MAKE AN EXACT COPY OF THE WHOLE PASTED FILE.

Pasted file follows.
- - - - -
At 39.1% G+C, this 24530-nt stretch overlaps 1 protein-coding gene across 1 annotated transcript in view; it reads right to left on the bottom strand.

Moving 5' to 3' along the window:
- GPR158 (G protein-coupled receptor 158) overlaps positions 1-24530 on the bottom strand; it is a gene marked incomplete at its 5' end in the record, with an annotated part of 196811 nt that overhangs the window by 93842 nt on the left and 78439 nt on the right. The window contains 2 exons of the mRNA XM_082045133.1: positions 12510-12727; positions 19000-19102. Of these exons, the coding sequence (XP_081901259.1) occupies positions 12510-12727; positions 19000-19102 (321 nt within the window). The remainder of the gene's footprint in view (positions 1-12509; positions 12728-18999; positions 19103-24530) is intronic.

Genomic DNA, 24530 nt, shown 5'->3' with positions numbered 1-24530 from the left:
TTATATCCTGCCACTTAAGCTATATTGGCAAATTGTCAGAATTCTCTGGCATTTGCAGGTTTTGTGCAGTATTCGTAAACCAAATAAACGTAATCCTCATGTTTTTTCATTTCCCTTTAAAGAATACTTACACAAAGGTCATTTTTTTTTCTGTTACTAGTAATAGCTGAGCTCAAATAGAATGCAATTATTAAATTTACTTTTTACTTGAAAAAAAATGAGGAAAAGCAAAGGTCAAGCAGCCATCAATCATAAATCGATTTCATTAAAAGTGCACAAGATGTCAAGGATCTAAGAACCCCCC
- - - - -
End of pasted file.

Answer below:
At 39.1% G+C, this 24530-nt stretch overlaps 1 protein-coding gene across 1 annotated transcript in view; it reads right to left on the bottom strand.

Moving 5' to 3' along the window:
- GPR158 (G protein-coupled receptor 158) overlaps positions 1-24530 on the bottom strand; it is a gene marked incomplete at its 5' end in the record, with an annotated part of 196811 nt that overhangs the window by 93842 nt on the left and 78439 nt on the right. The window contains 2 exons of the mRNA XM_082045133.1: positions 12510-12727; positions 19000-19102. Of these exons, the coding sequence (XP_081901259.1) occupies positions 12510-12727; positions 19000-19102 (321 nt within the window). The remainder of the gene's footprint in view (positions 1-12509; positions 12728-18999; positions 19103-24530) is intronic.

Genomic DNA, 24530 nt, shown 5'->3' with positions numbered 1-24530 from the left:
TTATATCCTGCCACTTAAGCTATATTGGCAAATTGTCAGAATTCTCTGGCATTTGCAGGTTTTGTGCAGTATTCGTAAACCAAATAAACGTAATCCTCATGTTTTTTCATTTCCCTTTAAAGAATACTTACACAAAGGTCATTTTTTTTTCTGTTACTAGTAATAGCTGAGCTCAAATAGAATGCAATTATTAAATTTACTTTTTACTTGAAAAAAAATGAGGAAAAGCAAAGGTCAAGCAGCCATCAATCATAAATCGATTTCATTAAAAGTGCACAAGATGTCAAGGATCTAAGAACCCCCC